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How to Spot and Prevent Ice Dams

Between COVID lockdowns, work-from-home arrangements, and bitterly cold weather, many of us have been cooped up inside more than usual this winter. Now that it’s warming up a bit, it’s time to make sure your home will make it through another winter okay – and that means checking for ice dams.

What’s an ice dam?

Ice dams are caused by snow melting and then freezing again. Snow becomes a layer of insulation on your roof, which warms up the air in your attic. The warm air causes the snow to melt and roll down to the edge of the roof and eavestroughs. If the melted snow can't drain properly, it will freeze and build up over time, creating an ice dam.

If this weather cycle keeps going and ice dams spread up your roof, past the water shield, water can eventually work its way under your shingles and get into your attic. The water can seep into your insulation, and down your walls.

Over time, wet surfaces attract mould, which causes breathing problems and makes repairs more expensive and labour-intensive.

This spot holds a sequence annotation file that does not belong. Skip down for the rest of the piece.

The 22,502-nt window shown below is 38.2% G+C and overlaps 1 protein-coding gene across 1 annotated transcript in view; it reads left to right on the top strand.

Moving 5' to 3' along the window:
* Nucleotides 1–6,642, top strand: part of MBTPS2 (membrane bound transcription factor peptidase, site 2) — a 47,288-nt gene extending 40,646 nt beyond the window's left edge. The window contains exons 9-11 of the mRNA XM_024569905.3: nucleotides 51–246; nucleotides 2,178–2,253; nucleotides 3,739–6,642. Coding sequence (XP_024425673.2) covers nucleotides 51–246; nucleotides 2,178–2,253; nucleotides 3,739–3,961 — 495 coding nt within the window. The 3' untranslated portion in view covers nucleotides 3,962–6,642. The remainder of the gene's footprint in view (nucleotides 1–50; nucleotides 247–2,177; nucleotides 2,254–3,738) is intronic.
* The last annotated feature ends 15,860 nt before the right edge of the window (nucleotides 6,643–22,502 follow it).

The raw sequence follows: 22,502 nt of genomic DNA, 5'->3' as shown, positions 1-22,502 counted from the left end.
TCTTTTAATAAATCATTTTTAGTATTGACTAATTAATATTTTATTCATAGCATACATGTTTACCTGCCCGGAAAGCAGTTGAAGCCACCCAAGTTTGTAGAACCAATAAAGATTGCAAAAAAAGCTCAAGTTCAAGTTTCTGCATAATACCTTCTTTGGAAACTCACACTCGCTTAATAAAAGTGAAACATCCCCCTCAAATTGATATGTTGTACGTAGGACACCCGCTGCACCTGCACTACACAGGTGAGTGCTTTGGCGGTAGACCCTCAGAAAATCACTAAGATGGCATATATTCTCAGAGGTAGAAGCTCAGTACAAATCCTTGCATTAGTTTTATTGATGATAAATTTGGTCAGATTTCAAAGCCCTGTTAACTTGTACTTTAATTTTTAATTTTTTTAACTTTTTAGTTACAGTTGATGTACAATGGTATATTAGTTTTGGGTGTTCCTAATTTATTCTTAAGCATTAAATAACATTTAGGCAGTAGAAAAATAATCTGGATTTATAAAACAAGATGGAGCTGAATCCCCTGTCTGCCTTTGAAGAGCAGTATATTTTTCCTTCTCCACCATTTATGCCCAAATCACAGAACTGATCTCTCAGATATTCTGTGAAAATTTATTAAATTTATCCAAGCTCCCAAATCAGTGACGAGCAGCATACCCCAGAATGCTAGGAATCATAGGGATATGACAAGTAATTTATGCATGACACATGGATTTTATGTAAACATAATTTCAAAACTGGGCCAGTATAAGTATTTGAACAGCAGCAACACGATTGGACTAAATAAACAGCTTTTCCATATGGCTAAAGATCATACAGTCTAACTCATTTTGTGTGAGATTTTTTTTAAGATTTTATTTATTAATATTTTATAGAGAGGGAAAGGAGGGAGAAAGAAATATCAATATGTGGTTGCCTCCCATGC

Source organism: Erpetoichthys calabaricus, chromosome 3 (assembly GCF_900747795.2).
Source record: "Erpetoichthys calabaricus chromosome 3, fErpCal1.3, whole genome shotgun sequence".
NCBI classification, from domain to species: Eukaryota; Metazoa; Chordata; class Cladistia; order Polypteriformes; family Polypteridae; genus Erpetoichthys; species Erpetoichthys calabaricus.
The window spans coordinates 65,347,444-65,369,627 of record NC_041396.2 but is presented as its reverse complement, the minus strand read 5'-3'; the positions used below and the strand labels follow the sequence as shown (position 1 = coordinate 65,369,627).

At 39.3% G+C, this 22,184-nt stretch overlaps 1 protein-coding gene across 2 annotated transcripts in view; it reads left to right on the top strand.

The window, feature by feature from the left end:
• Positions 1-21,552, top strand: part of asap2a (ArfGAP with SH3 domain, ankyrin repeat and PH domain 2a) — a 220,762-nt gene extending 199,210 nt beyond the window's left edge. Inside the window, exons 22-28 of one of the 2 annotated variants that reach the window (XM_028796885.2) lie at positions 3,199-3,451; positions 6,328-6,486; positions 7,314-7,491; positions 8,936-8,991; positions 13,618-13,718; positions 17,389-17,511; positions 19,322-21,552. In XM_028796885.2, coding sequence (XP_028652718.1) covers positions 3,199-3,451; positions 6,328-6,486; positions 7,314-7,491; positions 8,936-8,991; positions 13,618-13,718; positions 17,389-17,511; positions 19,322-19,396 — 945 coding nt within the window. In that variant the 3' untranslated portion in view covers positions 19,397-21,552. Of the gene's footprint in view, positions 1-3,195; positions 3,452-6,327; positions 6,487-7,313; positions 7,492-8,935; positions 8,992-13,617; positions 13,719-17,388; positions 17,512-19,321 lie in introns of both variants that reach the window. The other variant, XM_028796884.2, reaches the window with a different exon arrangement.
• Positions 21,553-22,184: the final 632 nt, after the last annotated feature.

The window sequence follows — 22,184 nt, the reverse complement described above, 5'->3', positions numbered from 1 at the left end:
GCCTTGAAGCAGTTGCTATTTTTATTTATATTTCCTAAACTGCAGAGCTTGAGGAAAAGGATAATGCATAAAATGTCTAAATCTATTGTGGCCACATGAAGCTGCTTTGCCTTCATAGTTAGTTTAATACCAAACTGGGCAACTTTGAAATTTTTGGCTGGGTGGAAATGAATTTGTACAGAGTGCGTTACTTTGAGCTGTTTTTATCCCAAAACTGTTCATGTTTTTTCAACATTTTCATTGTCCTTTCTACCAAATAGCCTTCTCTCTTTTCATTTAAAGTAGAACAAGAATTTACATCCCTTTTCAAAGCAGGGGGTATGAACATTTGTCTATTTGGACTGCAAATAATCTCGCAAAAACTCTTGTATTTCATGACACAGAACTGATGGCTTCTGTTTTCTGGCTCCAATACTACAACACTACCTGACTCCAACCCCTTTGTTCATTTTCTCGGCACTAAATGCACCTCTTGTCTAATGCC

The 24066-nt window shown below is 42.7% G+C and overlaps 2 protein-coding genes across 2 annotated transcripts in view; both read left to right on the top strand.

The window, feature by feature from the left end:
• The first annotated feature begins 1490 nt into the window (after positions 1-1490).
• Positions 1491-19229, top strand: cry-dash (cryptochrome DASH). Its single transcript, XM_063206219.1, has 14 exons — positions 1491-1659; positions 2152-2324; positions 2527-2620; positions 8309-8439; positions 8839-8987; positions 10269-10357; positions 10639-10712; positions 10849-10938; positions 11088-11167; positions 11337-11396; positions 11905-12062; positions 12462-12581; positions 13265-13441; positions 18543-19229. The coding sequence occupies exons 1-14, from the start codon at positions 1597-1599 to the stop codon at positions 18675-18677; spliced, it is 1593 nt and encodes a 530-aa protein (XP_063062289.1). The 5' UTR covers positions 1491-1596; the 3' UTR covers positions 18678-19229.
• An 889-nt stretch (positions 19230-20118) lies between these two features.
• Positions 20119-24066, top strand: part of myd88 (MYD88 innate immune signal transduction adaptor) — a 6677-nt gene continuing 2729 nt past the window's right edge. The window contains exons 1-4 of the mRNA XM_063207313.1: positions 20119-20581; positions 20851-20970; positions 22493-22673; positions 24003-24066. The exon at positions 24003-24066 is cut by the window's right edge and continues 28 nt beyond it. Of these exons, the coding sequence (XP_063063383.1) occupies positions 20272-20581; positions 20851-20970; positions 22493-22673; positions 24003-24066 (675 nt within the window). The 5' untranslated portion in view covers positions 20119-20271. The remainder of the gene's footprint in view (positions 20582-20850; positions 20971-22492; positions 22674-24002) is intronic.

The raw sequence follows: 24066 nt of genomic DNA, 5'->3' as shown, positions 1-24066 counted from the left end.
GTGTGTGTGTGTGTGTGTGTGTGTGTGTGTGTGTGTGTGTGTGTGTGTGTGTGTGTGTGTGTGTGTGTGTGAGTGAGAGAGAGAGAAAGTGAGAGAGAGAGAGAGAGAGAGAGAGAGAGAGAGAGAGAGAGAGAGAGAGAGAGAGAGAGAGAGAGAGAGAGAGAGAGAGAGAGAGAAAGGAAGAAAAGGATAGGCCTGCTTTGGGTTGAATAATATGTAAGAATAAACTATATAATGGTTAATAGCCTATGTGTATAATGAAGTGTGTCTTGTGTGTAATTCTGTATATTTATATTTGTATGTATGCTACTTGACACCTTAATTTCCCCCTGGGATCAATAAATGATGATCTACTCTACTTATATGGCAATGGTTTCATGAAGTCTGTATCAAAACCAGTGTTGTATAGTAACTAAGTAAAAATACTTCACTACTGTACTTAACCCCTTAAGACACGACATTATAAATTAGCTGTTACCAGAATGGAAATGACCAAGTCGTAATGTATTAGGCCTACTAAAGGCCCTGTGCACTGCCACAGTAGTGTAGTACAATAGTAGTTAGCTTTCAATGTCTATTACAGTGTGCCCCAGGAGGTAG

This is a common problem in older homes, but even newer homes can potentially be at risk.

Signs to watch for

  1. Icicles on your roofline, showing your eavestroughs are full and the meltwater has nowhere to go.
  2. Discoloured icicles, caused by water coming into your attic, picking up dirt, and taking it back outside.
  3. New water stains on your ceilings, or water running down the inside of your walls and pooling in your basement.
  4. Uneven melt patterns on your roof.
  5. Hills or mounds of ice running along the bottom edge of your roof.

How to prevent ice damming

Keep the snow load down

Use a roof rake or hire a professional to clear away excess snow.

Give meltwater somewhere to go

Clean leaves out of your downspouts and eavestroughs in the fall, and then clear away ice, snow, and gunk regularly throughout the winter. Break off any icicles that develop around your roof.

Keep the air moving

Your attic needs good insulation and ventilation. Without it, the heat inside your home can leak into the attic and cause the snow on the roof to melt. We recommend bringing in a roofing contractor to make sure the airflow is working properly.

Seal it up

Many homes have exhaust fans, air ducts, chimneys, attic hatches, and pipes – and these are often vented into the attic. They're designed to move airflow properly, but if they aren't sealed well, extra air can escape around them. We recommend getting into your attic and checking the seals. If they need work, you can fix them yourself or hire a professional to take care of it. Good seals will also save you money by keeping your house warmer and preventing your furnace from working as hard to heat it.


SGI Canada

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